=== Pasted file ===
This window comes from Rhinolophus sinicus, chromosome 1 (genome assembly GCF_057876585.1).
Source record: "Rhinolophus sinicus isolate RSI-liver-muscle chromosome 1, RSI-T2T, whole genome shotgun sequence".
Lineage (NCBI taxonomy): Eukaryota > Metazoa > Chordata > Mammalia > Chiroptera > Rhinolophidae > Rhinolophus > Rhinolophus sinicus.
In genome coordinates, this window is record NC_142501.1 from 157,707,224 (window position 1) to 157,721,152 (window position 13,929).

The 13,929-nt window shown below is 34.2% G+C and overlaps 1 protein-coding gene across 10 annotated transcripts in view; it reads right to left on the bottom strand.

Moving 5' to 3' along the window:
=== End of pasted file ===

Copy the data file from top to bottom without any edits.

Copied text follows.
This window comes from Rhinolophus sinicus, chromosome 1 (genome assembly GCF_057876585.1).
Source record: "Rhinolophus sinicus isolate RSI-liver-muscle chromosome 1, RSI-T2T, whole genome shotgun sequence".
Lineage (NCBI taxonomy): Eukaryota > Metazoa > Chordata > Mammalia > Chiroptera > Rhinolophidae > Rhinolophus > Rhinolophus sinicus.
In genome coordinates, this window is record NC_142501.1 from 157,707,224 (window position 1) to 157,721,152 (window position 13,929).

The 13,929-nt window shown below is 34.2% G+C and overlaps 1 protein-coding gene across 10 annotated transcripts in view; it reads right to left on the bottom strand.

Moving 5' to 3' along the window: